“Meat companies don’t set prices for consumers,” Sarah Little of the North American Meat Institute told me via email. “Retailers do that.” She quoted a Texas A&M economist who says some wholesale beef cuts have fallen in price while their retail price has risen. Tyson’s King also told the House committee that high prices have nothing to do with industry consolidation.

But that’s something experts like Hansen and Kelloway — and President Biden — dispute.

Kelloway says there’s also strong market concentration in some parts of the production path, but it’s usually not as intense as for meat: In an article for cafemadrid last year, she reported that the top four companies in each industry slaughter 73 percent of all beef, 67 percent of all pork and 54 percent of all chicken in the US. “When there are so few players, it’s not hard to keep up with everyone and what’s called ‘tacit collusion’ and all moving in the same direction on price. …So I think that definitely seems to be happening,” she told me. “Even though that’s evidence of excessive market power, it’s not really a violation of the antitrust law.”

“We actually have four meat processors across the country,” President Biden said. said a few weeks ago. “They process the meat that goes into the burgers you buy, so they set the price. If there is no competition, they can push the price higher and higher.”

Michael Mitchell of the Groundwork Collaborative, a progressive economic policy group, says some ranchers are also getting a rough deal. American beef is increasingly coming from ranchers who sign contracts with meat processors to sell their meat at fixed rates, and Mitchell says the packers don’t raise those rates together with them record profits“It really creates an environment where farmers are squeezed,” Mitchell said. “Because the demand for meat is still relatively strong… the processors can make a very, very healthy profit and the ranchers don’t see that.”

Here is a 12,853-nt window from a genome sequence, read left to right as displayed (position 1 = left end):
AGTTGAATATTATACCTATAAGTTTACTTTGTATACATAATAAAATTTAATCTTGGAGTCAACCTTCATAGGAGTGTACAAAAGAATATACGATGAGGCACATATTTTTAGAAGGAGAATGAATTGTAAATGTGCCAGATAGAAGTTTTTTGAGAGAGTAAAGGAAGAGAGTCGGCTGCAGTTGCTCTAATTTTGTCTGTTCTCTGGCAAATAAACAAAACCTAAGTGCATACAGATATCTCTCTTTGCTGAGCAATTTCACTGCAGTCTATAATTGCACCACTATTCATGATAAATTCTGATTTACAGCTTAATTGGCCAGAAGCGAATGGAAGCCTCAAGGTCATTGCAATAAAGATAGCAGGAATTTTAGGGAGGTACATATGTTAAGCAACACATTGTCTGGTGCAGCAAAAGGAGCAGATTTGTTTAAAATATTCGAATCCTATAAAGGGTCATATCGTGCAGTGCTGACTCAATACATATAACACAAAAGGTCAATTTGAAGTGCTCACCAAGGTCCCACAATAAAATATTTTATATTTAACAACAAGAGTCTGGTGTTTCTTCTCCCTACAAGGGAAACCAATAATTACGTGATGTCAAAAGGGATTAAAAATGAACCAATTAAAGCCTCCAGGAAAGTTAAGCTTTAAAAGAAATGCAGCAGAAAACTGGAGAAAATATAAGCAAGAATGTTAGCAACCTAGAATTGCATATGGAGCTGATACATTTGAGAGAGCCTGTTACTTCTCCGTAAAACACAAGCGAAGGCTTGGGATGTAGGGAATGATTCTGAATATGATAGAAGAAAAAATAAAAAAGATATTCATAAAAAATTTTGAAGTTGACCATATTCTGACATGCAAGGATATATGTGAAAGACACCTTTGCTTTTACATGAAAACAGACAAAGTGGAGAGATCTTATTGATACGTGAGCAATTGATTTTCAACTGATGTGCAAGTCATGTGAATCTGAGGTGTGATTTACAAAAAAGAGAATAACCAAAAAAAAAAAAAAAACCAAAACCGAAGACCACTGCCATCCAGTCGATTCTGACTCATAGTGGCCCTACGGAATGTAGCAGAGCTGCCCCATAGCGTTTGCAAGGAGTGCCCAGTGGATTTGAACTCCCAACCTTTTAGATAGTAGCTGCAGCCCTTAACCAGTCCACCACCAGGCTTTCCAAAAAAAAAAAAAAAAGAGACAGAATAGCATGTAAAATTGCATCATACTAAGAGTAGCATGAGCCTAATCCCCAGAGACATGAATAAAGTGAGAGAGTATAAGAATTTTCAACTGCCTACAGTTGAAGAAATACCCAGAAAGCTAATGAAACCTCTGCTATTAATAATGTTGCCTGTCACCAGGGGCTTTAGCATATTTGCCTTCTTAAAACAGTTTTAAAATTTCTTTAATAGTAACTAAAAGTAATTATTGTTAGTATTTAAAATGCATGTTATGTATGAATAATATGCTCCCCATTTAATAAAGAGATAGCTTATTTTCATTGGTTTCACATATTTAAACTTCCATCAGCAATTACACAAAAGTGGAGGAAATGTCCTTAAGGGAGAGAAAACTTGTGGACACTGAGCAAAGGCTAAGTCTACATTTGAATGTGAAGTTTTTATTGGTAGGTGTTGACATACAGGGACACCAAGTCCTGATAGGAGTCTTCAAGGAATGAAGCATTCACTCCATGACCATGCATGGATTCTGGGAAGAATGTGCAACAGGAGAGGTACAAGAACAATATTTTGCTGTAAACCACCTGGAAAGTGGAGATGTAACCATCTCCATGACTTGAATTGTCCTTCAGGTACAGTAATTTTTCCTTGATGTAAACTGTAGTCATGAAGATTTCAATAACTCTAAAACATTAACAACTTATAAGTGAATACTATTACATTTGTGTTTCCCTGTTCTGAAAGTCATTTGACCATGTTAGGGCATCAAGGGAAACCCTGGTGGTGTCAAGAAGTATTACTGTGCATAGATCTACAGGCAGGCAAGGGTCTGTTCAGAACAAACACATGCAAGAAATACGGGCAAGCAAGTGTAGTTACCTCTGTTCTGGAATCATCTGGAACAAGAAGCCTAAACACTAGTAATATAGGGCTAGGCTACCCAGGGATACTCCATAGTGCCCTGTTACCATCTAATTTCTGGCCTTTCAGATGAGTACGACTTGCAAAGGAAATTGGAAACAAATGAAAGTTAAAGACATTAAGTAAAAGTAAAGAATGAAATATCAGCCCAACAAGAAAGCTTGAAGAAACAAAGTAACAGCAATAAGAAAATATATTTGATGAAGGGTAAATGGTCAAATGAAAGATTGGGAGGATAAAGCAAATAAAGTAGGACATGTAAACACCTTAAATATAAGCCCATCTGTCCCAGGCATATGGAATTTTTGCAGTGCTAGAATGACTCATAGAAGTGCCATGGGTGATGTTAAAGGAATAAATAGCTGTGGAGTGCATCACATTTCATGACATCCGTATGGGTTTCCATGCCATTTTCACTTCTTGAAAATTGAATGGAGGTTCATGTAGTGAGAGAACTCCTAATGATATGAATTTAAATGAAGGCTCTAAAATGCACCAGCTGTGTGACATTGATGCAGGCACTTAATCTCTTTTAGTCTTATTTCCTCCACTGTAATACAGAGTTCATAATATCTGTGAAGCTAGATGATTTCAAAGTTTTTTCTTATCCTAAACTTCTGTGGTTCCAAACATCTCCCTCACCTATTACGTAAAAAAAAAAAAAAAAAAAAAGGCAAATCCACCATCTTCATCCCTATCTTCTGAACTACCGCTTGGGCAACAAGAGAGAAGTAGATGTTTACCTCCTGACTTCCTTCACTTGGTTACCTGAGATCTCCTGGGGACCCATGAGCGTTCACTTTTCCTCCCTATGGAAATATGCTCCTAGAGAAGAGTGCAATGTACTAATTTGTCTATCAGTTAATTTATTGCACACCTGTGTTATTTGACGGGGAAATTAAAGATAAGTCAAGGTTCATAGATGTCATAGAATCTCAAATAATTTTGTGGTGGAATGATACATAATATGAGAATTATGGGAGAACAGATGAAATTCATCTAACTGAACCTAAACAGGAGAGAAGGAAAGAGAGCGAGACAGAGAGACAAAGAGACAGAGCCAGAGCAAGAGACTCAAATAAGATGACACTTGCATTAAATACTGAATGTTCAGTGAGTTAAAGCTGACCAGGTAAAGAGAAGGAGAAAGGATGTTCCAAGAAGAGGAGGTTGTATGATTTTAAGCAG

There are Congressional efforts underway restrain alleged price gouging in the meat market, which has long predates this period of high inflation. And last month, the USDA proposed the long-awaited proposal: rule changes to the Packers and Stockyards Act, a 1921 law designed to prevent anticompetitive behavior in the meat industry, which antitrust lawyers say has been weakly enforced† The new rules would bring more transparency around farmer contracts in the poultry industry, and more proposed rule changes are expected.

But whatever the price, demand for meat remains strong because it is usually inelastic – economists speak of price increases having little effect on overall sales. While untangling competition issues in the meat industry can take years, the quickest way for those looking to save on groceries now is to switch to cheaper plant-based foods.

Eat plants, cheap

University of Oxford researcher Marco Springmann and his colleagues published: an investigation last year it was found that in high-income countries a flexitarian diet – a diet low in meat and dairy – cuts food costs by an average of 14 percent. “In the [US]it’s even a bit more – more like 25 percent [cost savings] because American diets have so much meat and dairy, so there’s a lot of savings potential,” he told me. Completely vegetarian and vegan diets cut food costs even further than flexitarianism.